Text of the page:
HIV virus, or human immunodeficiency virus, is spread through engaging in an unsafe sex or sharing needles with other people who might be infected with HIV. There are all sorts of fluids roaming through our body, from blood, semen, rectal and vaginal fluids, and breast milk in women, and they can all transmit the HIV virus if the person they are coming from is infected with this sexually transmitted disease. In general, most people who get infected with the human immunodeficiency virus are the ones who are practicing unsafe sex with people who are infected with HIV, and anal sex is one of the sexual contacts that creates the highest risk when it comes to spreading and getting infected with HIV. Also, having multiple sexual partners can enhance the risk of you getting infected with this disease. HIV can also be spread in pregnancy if the mother is infected with HIV, or human immunodeficiency virus, which can then be transmitted to the child at birth or before that. Other ways include needles that are already contaminated with the virus and are being shared among people, but you can also get the infection through blood transfusions, which is less common today as all the blood from transfusions is going through rigorous checks, and possibly donated organs and such. Of course, all open wounds that are made by an HIV infected person can cause the infection in the one who gets bitten, for example.
How Can You Get HIV?
HIV can’t survive long outside the body, it is a virus, and viruses need hosts in order to grow and multiply. HIV virus can be detected in bodily fluids, such as semen, blood, cum and many others, so the risk of getting infected with HIV through any kind of sexual contact is very high, including anal, vaginal, and oral sex, but the one that presents the most risks of getting infected is anal sex. You can also get infected with this dangerous virus by sharing needles in drug use for example, and the above-mentioned blood transfusions and such, which is today highly unlikely. Also, if you suffer from some other sexually transmitted disease, like chlamydia, gonorrhea or syphilis, it can enhance your risks of getting infected with HIV, a human immunodeficiency virus, because your immune system has already been weakened with these other sexually transmitted diseases, and HIV just adds to that whole situation, so to speak. It is also important to know that you can’t get HIV virus through standard contact like shaking hands, sitting on a toilet seat, or touching doorknobs and other items, because there has to be a clear way in into your body for the virus to inhabit it and start multiplying.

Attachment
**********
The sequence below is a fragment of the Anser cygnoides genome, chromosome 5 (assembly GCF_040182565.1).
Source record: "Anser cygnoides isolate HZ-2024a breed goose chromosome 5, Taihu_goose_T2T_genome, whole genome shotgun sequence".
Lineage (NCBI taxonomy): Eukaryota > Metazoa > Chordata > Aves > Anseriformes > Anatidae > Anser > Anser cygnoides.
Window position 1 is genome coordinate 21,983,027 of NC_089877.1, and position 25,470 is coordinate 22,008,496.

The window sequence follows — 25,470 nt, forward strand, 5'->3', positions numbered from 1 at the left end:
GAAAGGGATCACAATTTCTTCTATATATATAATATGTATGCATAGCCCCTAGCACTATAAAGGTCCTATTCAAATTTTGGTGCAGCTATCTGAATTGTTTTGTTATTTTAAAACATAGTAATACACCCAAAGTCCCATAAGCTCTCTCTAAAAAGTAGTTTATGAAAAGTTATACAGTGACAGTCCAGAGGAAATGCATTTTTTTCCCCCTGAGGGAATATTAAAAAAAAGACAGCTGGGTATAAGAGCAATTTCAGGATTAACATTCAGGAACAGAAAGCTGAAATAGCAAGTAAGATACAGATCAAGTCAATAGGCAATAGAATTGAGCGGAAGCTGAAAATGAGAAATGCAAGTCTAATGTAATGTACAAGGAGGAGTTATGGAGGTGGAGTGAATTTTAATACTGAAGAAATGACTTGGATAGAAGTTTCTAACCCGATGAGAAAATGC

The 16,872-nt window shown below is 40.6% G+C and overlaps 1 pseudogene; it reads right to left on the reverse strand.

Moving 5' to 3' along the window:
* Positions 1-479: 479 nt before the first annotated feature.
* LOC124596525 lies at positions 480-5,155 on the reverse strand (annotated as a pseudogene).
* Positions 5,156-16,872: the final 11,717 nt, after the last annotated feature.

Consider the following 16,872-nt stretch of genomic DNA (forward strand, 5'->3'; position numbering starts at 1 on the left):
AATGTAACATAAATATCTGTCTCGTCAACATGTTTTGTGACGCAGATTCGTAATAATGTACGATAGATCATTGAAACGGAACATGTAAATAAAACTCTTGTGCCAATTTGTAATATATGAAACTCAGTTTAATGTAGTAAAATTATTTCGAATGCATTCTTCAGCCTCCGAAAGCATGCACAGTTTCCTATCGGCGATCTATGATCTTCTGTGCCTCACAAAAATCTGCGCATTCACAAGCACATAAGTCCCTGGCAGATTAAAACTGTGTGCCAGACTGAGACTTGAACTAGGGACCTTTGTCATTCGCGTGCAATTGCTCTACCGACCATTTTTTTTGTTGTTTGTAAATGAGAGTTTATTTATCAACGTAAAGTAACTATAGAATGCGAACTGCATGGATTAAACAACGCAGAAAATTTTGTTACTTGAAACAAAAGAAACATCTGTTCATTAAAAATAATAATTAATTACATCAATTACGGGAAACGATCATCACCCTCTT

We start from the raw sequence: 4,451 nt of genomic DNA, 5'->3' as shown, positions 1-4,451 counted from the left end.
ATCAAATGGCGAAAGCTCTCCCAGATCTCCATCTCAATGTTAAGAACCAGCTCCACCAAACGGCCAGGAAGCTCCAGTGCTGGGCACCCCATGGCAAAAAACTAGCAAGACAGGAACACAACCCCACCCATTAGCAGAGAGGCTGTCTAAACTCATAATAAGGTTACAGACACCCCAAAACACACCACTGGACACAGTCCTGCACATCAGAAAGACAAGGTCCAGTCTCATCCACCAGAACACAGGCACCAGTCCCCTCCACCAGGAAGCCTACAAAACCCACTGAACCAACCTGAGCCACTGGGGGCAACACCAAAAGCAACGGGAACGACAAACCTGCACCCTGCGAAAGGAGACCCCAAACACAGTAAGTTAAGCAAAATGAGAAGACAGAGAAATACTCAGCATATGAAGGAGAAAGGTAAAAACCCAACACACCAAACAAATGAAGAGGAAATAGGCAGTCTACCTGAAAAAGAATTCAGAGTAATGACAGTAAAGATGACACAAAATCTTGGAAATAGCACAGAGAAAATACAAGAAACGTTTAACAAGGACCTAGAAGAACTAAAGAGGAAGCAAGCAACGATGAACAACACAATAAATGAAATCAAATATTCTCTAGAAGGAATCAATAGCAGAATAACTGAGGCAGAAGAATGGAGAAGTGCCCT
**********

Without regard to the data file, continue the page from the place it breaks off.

Men who have sex with other men are at great risk of getting infected with HIV virus, especially if practicing unsafe sex and if they are not using condoms. Statistics say that, on the other hand, woman-to-woman sexual contact is a low risk of getting infected, because vaginal fluids may contain the virus, and the exposure to those can potentially lead to infection.